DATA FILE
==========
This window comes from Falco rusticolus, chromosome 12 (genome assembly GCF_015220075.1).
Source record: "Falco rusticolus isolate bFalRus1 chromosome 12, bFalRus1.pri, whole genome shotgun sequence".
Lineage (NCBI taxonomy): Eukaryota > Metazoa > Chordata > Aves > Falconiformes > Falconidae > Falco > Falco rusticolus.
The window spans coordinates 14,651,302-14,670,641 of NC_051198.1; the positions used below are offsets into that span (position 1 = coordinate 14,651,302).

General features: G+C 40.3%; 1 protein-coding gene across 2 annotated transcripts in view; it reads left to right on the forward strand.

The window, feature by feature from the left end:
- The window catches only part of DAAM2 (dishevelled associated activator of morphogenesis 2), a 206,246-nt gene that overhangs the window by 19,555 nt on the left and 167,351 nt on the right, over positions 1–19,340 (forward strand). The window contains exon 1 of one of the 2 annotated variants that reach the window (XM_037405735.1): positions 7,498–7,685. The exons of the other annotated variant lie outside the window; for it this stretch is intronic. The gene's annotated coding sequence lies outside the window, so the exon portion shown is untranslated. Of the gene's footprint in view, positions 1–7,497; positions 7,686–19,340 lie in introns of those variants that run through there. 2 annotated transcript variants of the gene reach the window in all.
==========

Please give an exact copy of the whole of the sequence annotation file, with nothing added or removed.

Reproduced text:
This window comes from Falco rusticolus, chromosome 12 (genome assembly GCF_015220075.1).
Source record: "Falco rusticolus isolate bFalRus1 chromosome 12, bFalRus1.pri, whole genome shotgun sequence".
Lineage (NCBI taxonomy): Eukaryota > Metazoa > Chordata > Aves > Falconiformes > Falconidae > Falco > Falco rusticolus.
The window spans coordinates 14,651,302-14,670,641 of NC_051198.1; the positions used below are offsets into that span (position 1 = coordinate 14,651,302).

General features: G+C 40.3%; 1 protein-coding gene across 2 annotated transcripts in view; it reads left to right on the forward strand.

The window, feature by feature from the left end:
- The window catches only part of DAAM2 (dishevelled associated activator of morphogenesis 2), a 206,246-nt gene that overhangs the window by 19,555 nt on the left and 167,351 nt on the right, over positions 1–19,340 (forward strand). The window contains exon 1 of one of the 2 annotated variants that reach the window (XM_037405735.1): positions 7,498–7,685. The exons of the other annotated variant lie outside the window; for it this stretch is intronic. The gene's annotated coding sequence lies outside the window, so the exon portion shown is untranslated. Of the gene's footprint in view, positions 1–7,497; positions 7,686–19,340 lie in introns of those variants that run through there. 2 annotated transcript variants of the gene reach the window in all.